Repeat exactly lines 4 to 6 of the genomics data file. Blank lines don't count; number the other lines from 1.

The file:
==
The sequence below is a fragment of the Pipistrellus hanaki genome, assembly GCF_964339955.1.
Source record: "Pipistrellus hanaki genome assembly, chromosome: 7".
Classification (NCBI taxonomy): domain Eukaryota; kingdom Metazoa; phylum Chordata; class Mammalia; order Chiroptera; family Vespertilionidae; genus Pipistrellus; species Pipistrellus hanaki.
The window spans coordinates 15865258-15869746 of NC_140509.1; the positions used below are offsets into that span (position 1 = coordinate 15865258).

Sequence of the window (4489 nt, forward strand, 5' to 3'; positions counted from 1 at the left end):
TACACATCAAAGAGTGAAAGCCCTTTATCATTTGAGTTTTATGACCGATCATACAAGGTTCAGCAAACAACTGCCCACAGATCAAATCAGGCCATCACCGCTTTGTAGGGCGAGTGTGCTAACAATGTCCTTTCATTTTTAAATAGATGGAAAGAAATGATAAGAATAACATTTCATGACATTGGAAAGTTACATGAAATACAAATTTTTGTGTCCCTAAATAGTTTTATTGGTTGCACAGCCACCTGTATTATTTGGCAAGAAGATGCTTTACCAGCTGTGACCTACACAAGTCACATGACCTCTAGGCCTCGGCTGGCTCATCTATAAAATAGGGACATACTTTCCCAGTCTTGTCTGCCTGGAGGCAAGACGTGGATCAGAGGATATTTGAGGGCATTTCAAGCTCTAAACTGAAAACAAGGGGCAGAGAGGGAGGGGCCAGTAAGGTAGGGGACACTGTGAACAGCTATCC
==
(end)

The window spans coordinates 15865258-15869746 of NC_140509.1; the positions used below are offsets into that span (position 1 = coordinate 15865258).

Sequence of the window (4489 nt, forward strand, 5' to 3'; positions counted from 1 at the left end):
TACACATCAAAGAGTGAAAGCCCTTTATCATTTGAGTTTTATGACCGATCATACAAGGTTCAGCAAACAACTGCCCACAGATCAAATCAGGCCATCACCGCTTTGTAGGGCGAGTGTGCTAACAATGTCCTTTCATTTTTAAATAGATGGAAAGAAATGATAAGAATAACATTTCATGACATTGGAAAGTTACATGAAATACAAATTTTTGTGTCCCTAAATAGTTTTATTGGTTGCACAGCCACCTGTATTATTTGGCAAGAAGATGCTTTACCAGCTGTGACCTACACAAGTCACATGACCTCTAGGCCTCGGCTGGCTCATCTATAAAATAGGGACATACTTTCCCAGTCTTGTCTGCCTGGAGGCAAGACGTGGATCAGAGGATATTTGAGGGCATTTCAAGCTCTAAACTGAAAACAAGGGGCAGAGAGGGAGGGGCCAGTAAGGTAGGGGACACTGTGAACAGCTATCC